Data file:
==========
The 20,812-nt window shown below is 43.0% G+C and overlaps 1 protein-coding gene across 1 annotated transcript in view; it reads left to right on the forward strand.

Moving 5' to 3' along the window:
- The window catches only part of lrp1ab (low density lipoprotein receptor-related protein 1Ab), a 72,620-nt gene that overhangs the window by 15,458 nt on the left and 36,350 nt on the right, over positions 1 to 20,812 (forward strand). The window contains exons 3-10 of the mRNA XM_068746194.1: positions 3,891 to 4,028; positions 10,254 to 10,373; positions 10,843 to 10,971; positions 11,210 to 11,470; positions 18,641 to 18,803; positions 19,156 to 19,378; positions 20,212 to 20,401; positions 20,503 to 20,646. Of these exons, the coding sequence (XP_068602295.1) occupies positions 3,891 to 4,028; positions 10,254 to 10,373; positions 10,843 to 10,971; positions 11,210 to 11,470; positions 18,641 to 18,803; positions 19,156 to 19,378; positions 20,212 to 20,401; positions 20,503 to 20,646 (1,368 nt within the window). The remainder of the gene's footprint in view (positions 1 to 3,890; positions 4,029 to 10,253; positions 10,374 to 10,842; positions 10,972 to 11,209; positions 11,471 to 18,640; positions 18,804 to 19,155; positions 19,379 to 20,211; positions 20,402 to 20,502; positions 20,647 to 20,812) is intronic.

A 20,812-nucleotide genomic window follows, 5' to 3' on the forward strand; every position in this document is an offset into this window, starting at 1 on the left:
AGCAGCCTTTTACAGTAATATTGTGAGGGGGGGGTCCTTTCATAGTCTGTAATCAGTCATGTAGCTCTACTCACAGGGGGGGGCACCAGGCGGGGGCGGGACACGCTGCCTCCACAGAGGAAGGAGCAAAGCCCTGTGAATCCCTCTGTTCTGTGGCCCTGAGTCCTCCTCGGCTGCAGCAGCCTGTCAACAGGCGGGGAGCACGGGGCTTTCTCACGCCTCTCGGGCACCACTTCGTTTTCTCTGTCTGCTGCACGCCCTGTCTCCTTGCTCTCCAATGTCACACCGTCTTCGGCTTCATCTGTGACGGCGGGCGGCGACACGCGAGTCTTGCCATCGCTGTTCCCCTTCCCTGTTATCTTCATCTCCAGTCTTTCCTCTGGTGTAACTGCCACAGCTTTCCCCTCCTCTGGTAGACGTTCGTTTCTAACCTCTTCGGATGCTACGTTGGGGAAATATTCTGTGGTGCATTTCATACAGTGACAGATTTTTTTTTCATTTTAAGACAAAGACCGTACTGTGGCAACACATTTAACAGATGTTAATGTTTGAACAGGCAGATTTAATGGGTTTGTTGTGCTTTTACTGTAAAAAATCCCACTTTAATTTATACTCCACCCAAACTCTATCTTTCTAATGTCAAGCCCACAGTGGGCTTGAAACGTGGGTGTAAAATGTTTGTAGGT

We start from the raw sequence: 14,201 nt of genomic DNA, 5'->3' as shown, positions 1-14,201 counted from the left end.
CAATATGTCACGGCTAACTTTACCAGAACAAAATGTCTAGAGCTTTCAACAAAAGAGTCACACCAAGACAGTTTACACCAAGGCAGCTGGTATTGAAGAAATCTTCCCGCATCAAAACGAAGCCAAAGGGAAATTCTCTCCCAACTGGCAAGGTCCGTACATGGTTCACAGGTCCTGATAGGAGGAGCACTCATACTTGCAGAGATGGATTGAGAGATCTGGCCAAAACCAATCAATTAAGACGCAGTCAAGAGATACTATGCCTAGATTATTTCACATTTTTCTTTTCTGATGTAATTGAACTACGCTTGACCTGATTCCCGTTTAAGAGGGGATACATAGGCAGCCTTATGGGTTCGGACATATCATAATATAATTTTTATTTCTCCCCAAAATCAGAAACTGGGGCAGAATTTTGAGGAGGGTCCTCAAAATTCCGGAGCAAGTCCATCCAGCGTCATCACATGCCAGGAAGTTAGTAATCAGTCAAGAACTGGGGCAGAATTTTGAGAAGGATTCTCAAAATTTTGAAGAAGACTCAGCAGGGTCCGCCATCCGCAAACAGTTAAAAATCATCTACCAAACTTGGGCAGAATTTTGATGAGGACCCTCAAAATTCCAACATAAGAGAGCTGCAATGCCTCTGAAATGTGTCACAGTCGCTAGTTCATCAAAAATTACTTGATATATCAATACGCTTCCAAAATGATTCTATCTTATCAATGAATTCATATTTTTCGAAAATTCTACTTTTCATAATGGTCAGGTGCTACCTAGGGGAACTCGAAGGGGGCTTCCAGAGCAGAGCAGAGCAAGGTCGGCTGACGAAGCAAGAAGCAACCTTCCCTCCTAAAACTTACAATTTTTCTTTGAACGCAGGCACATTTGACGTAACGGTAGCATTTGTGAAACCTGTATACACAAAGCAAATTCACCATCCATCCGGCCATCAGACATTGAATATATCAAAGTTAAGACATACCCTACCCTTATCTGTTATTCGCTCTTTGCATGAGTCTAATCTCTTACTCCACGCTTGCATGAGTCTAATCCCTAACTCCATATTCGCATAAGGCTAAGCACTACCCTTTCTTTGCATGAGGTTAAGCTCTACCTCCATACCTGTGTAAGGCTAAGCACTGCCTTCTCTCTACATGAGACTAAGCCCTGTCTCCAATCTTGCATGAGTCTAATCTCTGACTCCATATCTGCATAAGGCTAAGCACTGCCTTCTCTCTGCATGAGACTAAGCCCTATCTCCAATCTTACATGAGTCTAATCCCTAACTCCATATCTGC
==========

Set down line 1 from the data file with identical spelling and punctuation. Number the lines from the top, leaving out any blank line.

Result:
The 20,812-nt window shown below is 43.0% G+C and overlaps 1 protein-coding gene across 1 annotated transcript in view; it reads left to right on the forward strand.